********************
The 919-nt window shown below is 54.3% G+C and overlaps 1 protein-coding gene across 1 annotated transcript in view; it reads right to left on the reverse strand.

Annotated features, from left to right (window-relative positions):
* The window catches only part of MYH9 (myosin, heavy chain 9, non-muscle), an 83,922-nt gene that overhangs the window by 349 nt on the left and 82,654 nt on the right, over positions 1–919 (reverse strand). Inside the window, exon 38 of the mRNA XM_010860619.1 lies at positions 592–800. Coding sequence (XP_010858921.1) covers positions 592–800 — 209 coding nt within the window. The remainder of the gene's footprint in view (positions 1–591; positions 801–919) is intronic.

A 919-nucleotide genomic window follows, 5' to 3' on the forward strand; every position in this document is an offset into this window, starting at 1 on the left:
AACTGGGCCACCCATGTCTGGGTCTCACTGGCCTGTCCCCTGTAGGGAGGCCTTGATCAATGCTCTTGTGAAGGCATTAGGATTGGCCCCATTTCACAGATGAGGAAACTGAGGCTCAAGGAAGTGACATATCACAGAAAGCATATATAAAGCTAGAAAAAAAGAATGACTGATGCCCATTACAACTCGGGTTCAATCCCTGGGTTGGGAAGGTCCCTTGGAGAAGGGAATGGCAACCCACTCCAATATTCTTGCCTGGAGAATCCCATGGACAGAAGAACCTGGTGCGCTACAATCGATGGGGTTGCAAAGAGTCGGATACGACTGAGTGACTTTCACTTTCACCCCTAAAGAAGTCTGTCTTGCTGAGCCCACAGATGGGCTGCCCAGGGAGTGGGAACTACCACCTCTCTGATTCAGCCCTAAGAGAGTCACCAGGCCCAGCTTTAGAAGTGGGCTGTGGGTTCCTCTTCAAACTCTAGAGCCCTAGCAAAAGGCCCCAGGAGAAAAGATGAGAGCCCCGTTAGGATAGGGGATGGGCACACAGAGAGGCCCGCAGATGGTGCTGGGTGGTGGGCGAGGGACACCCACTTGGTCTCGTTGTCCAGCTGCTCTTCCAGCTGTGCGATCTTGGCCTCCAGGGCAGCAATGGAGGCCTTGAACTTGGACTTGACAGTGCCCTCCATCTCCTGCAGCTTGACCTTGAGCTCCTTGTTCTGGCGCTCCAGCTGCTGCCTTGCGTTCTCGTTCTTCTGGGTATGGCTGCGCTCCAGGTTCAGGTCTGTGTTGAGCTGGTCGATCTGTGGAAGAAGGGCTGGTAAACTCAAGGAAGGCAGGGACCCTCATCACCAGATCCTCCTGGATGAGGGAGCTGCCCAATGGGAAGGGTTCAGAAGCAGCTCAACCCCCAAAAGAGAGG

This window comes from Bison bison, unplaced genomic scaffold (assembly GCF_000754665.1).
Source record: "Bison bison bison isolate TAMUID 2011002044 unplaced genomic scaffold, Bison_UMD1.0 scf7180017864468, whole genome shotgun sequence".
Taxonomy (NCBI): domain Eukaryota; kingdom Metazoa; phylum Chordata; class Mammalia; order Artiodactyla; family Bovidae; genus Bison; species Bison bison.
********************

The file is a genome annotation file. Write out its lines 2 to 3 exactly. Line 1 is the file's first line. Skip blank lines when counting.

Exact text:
Annotated features, from left to right (window-relative positions):
* The window catches only part of MYH9 (myosin, heavy chain 9, non-muscle), an 83,922-nt gene that overhangs the window by 349 nt on the left and 82,654 nt on the right, over positions 1–919 (reverse strand). Inside the window, exon 38 of the mRNA XM_010860619.1 lies at positions 592–800. Coding sequence (XP_010858921.1) covers positions 592–800 — 209 coding nt within the window. The remainder of the gene's footprint in view (positions 1–591; positions 801–919) is intronic.